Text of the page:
"The effects of external shocks on the business cycle in China: A structural change perspective”
Helmut Wagner and Michael Murach published their paper "The effects of external shocks on the business cycle in China: A structural change perspective”" in Review of International Economics, vol. 29(3), 681-702.
You can find the article here.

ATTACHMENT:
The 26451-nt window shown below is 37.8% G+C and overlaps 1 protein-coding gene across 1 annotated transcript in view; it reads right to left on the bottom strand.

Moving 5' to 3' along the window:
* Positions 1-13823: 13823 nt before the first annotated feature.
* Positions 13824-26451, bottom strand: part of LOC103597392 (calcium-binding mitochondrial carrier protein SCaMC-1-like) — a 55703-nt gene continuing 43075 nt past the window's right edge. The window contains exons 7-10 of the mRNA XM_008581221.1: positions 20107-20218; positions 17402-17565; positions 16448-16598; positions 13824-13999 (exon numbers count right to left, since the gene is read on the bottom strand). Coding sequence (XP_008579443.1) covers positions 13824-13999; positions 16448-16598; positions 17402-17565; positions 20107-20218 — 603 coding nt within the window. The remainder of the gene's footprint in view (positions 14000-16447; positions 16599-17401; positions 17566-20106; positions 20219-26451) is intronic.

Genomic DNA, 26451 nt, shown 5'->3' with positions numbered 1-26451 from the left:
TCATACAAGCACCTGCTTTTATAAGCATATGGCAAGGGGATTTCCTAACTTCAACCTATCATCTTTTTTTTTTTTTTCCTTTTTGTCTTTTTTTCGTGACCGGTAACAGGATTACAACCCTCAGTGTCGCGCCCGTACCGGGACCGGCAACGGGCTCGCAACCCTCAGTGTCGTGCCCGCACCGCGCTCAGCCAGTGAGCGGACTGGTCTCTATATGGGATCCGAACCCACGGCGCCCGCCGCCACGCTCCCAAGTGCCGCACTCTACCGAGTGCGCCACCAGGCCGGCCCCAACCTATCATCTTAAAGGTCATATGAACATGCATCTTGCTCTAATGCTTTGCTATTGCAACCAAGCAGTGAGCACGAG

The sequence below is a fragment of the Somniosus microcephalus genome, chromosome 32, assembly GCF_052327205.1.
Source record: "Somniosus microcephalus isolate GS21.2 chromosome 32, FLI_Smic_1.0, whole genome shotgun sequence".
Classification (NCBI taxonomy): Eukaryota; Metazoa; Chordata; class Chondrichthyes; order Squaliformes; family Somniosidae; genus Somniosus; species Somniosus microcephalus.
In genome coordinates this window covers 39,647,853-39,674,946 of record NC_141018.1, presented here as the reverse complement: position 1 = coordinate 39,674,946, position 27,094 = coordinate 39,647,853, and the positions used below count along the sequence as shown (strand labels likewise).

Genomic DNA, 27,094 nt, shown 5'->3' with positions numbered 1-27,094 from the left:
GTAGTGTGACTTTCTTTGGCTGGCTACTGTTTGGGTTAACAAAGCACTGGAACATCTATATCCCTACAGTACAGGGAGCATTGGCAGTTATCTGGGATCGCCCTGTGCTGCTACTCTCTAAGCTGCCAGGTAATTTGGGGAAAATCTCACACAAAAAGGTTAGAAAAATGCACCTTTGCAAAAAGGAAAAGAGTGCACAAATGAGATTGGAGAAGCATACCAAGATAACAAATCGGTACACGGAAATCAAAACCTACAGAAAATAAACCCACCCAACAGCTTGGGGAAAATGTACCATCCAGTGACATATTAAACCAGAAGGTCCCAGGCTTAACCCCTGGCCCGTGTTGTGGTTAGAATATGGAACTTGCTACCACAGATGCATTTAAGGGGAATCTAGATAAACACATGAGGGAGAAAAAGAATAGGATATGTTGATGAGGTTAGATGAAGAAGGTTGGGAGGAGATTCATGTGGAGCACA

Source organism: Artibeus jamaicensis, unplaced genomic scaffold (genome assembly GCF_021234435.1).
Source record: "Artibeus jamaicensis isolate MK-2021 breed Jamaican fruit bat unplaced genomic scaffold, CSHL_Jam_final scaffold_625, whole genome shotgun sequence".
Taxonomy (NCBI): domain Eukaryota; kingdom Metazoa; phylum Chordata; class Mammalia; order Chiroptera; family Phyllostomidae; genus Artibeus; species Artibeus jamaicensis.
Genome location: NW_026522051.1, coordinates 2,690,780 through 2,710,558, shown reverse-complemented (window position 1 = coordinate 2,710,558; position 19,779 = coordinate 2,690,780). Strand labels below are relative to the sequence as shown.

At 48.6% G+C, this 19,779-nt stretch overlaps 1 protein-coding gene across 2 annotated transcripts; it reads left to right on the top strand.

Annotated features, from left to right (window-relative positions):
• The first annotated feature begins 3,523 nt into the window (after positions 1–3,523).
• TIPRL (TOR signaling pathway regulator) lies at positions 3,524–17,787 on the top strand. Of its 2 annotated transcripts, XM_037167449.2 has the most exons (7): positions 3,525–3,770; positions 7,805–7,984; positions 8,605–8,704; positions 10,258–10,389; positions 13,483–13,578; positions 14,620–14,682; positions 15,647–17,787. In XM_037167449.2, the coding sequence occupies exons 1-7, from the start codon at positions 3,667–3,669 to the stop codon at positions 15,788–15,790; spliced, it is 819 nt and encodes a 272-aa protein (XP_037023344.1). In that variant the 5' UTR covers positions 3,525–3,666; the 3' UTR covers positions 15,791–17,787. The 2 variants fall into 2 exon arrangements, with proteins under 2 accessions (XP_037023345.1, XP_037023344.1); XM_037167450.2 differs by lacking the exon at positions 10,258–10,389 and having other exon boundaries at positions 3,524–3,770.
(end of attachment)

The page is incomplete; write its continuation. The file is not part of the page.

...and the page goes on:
We study the effects of external shocks on the business cycle in China and its sectors (agriculture, industry, and services) in terms of real GDP growth using several small-dimensional VAR models with Cholesky identification for the period 1996–2014. We show that China—in particular its industrial sector—is susceptible to shocks, which can be related to a trade channel, a financial channel, and a confidence channel of business cycle transmission from major trading partner countries to the Chinese economy. We build on the previous literature by explicitly focusing on the response of the Chinese economy at the sectoral level and investigating the presence of confidence channels by analyzing the reaction in Chinese business and consumer confidence. If interpreted from the perspective of ongoing structural change and rebalancing in China, our findings can be interpreted as the result of a still very dominant industrial sector, and a previously export- and investment-driven growth model. Tertiarization in China could be one way of increasing the economy's future resilience to external shocks. However, the future structure of both the industrial and service sectors may be very decisive.